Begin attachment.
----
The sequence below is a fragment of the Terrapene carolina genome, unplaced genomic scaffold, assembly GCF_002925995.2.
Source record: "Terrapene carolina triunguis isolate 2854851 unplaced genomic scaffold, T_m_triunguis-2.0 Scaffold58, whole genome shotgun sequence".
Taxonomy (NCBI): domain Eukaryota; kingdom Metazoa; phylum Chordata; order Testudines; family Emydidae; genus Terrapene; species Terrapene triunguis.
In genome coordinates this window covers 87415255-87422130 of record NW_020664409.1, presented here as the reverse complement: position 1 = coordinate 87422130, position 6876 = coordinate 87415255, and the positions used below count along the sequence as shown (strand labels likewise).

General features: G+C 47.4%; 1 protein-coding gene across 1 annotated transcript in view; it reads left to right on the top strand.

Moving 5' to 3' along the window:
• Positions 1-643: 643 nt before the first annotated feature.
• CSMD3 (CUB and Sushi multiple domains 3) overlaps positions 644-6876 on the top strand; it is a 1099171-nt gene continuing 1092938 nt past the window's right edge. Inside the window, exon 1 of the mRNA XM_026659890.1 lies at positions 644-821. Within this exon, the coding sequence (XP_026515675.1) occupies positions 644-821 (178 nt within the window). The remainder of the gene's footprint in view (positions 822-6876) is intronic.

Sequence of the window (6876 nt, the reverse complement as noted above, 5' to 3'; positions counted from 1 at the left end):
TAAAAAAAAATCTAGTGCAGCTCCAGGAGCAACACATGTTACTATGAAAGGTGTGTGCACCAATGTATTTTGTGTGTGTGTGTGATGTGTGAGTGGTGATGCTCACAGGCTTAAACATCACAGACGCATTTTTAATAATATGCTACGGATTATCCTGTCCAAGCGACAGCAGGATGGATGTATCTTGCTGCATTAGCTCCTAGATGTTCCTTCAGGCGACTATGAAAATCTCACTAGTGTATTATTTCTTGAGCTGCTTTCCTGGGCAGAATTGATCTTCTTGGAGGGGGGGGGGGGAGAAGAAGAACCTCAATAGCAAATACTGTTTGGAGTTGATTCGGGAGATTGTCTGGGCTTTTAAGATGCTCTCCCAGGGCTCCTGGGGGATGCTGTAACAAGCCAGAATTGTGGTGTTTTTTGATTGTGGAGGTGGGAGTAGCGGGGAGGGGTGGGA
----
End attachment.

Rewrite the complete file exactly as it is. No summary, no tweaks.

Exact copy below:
The sequence below is a fragment of the Terrapene carolina genome, unplaced genomic scaffold, assembly GCF_002925995.2.
Source record: "Terrapene carolina triunguis isolate 2854851 unplaced genomic scaffold, T_m_triunguis-2.0 Scaffold58, whole genome shotgun sequence".
Taxonomy (NCBI): domain Eukaryota; kingdom Metazoa; phylum Chordata; order Testudines; family Emydidae; genus Terrapene; species Terrapene triunguis.
In genome coordinates this window covers 87415255-87422130 of record NW_020664409.1, presented here as the reverse complement: position 1 = coordinate 87422130, position 6876 = coordinate 87415255, and the positions used below count along the sequence as shown (strand labels likewise).

General features: G+C 47.4%; 1 protein-coding gene across 1 annotated transcript in view; it reads left to right on the top strand.

Moving 5' to 3' along the window:
• Positions 1-643: 643 nt before the first annotated feature.
• CSMD3 (CUB and Sushi multiple domains 3) overlaps positions 644-6876 on the top strand; it is a 1099171-nt gene continuing 1092938 nt past the window's right edge. Inside the window, exon 1 of the mRNA XM_026659890.1 lies at positions 644-821. Within this exon, the coding sequence (XP_026515675.1) occupies positions 644-821 (178 nt within the window). The remainder of the gene's footprint in view (positions 822-6876) is intronic.

Sequence of the window (6876 nt, the reverse complement as noted above, 5' to 3'; positions counted from 1 at the left end):
TAAAAAAAAATCTAGTGCAGCTCCAGGAGCAACACATGTTACTATGAAAGGTGTGTGCACCAATGTATTTTGTGTGTGTGTGTGATGTGTGAGTGGTGATGCTCACAGGCTTAAACATCACAGACGCATTTTTAATAATATGCTACGGATTATCCTGTCCAAGCGACAGCAGGATGGATGTATCTTGCTGCATTAGCTCCTAGATGTTCCTTCAGGCGACTATGAAAATCTCACTAGTGTATTATTTCTTGAGCTGCTTTCCTGGGCAGAATTGATCTTCTTGGAGGGGGGGGGGGGAGAAGAAGAACCTCAATAGCAAATACTGTTTGGAGTTGATTCGGGAGATTGTCTGGGCTTTTAAGATGCTCTCCCAGGGCTCCTGGGGGATGCTGTAACAAGCCAGAATTGTGGTGTTTTTTGATTGTGGAGGTGGGAGTAGCGGGGAGGGGTGGGA